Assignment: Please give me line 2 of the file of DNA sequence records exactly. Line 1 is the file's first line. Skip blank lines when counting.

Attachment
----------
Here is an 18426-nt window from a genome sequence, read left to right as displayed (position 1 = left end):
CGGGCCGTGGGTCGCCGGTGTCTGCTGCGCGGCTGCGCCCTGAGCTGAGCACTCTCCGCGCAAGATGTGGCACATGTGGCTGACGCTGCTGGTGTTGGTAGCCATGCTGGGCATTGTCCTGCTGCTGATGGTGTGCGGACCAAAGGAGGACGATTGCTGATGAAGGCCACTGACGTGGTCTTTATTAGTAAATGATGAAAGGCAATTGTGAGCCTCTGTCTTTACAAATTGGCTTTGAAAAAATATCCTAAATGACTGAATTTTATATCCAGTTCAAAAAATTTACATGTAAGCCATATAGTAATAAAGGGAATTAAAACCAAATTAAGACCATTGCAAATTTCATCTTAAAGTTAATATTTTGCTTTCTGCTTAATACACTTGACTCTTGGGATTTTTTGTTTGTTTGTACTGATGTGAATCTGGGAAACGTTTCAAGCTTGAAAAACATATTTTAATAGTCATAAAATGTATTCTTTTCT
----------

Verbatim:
CGGGCCGTGGGTCGCCGGTGTCTGCTGCGCGGCTGCGCCCTGAGCTGAGCACTCTCCGCGCAAGATGTGGCACATGTGGCTGACGCTGCTGGTGTTGGTAGCCATGCTGGGCATTGTCCTGCTGCTGATGGTGTGCGGACCAAAGGAGGACGATTGCTGATGAAGGCCACTGACGTGGTCTTTATTAGTAAATGATGAAAGGCAATTGTGAGCCTCTGTCTTTACAAATTGGCTTTGAAAAAATATCCTAAATGACTGAATTTTATATCCAGTTCAAAAAATTTACATGTAAGCCATATAGTAATAAAGGGAATTAAAACCAAATTAAGACCATTGCAAATTTCATCTTAAAGTTAATATTTTGCTTTCTGCTTAATACACTTGACTCTTGGGATTTTTTGTTTGTTTGTACTGATGTGAATCTGGGAAACGTTTCAAGCTTGAAAAACATATTTTAATAGTCATAAAATGTATTCTTTTCT